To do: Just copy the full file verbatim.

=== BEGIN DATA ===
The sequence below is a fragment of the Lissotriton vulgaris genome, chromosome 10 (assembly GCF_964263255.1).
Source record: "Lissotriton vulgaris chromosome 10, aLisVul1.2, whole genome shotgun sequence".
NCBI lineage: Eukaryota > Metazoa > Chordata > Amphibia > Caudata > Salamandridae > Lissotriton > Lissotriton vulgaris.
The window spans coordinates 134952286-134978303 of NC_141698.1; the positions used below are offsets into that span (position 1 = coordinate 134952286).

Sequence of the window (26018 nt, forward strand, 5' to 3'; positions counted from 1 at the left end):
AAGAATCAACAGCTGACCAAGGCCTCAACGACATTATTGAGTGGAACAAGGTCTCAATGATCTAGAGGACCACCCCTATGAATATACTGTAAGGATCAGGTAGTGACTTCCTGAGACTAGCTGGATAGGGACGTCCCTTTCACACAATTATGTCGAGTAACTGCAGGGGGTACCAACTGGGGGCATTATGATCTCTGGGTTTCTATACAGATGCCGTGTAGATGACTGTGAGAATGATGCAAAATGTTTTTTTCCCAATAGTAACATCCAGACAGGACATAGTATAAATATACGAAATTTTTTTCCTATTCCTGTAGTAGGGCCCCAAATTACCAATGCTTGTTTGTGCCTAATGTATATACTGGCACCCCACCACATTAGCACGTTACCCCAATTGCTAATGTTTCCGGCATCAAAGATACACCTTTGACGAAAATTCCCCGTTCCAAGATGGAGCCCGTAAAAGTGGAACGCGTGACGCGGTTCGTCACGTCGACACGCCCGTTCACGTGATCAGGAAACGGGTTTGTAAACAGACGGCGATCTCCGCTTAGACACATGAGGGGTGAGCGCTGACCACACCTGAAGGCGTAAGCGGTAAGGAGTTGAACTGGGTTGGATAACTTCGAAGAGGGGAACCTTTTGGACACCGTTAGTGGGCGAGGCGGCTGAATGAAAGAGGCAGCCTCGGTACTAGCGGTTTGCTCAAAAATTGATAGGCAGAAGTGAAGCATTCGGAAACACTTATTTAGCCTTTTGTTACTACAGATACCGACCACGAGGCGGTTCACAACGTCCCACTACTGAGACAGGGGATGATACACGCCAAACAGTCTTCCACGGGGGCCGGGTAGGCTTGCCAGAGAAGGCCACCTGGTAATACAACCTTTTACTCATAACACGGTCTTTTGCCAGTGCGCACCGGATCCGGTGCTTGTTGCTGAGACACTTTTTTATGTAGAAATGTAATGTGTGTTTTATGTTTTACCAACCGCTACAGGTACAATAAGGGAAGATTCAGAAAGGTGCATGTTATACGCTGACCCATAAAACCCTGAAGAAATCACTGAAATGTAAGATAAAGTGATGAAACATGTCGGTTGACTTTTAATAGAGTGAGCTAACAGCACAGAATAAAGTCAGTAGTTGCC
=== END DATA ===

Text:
The sequence below is a fragment of the Lissotriton vulgaris genome, chromosome 10 (assembly GCF_964263255.1).
Source record: "Lissotriton vulgaris chromosome 10, aLisVul1.2, whole genome shotgun sequence".
NCBI lineage: Eukaryota > Metazoa > Chordata > Amphibia > Caudata > Salamandridae > Lissotriton > Lissotriton vulgaris.
The window spans coordinates 134952286-134978303 of NC_141698.1; the positions used below are offsets into that span (position 1 = coordinate 134952286).

Sequence of the window (26018 nt, forward strand, 5' to 3'; positions counted from 1 at the left end):
AAGAATCAACAGCTGACCAAGGCCTCAACGACATTATTGAGTGGAACAAGGTCTCAATGATCTAGAGGACCACCCCTATGAATATACTGTAAGGATCAGGTAGTGACTTCCTGAGACTAGCTGGATAGGGACGTCCCTTTCACACAATTATGTCGAGTAACTGCAGGGGGTACCAACTGGGGGCATTATGATCTCTGGGTTTCTATACAGATGCCGTGTAGATGACTGTGAGAATGATGCAAAATGTTTTTTTCCCAATAGTAACATCCAGACAGGACATAGTATAAATATACGAAATTTTTTTCCTATTCCTGTAGTAGGGCCCCAAATTACCAATGCTTGTTTGTGCCTAATGTATATACTGGCACCCCACCACATTAGCACGTTACCCCAATTGCTAATGTTTCCGGCATCAAAGATACACCTTTGACGAAAATTCCCCGTTCCAAGATGGAGCCCGTAAAAGTGGAACGCGTGACGCGGTTCGTCACGTCGACACGCCCGTTCACGTGATCAGGAAACGGGTTTGTAAACAGACGGCGATCTCCGCTTAGACACATGAGGGGTGAGCGCTGACCACACCTGAAGGCGTAAGCGGTAAGGAGTTGAACTGGGTTGGATAACTTCGAAGAGGGGAACCTTTTGGACACCGTTAGTGGGCGAGGCGGCTGAATGAAAGAGGCAGCCTCGGTACTAGCGGTTTGCTCAAAAATTGATAGGCAGAAGTGAAGCATTCGGAAACACTTATTTAGCCTTTTGTTACTACAGATACCGACCACGAGGCGGTTCACAACGTCCCACTACTGAGACAGGGGATGATACACGCCAAACAGTCTTCCACGGGGGCCGGGTAGGCTTGCCAGAGAAGGCCACCTGGTAATACAACCTTTTACTCATAACACGGTCTTTTGCCAGTGCGCACCGGATCCGGTGCTTGTTGCTGAGACACTTTTTTATGTAGAAATGTAATGTGTGTTTTATGTTTTACCAACCGCTACAGGTACAATAAGGGAAGATTCAGAAAGGTGCATGTTATACGCTGACCCATAAAACCCTGAAGAAATCACTGAAATGTAAGATAAAGTGATGAAACATGTCGGTTGACTTTTAATAGAGTGAGCTAACAGCACAGAATAAAGTCAGTAGTTGCC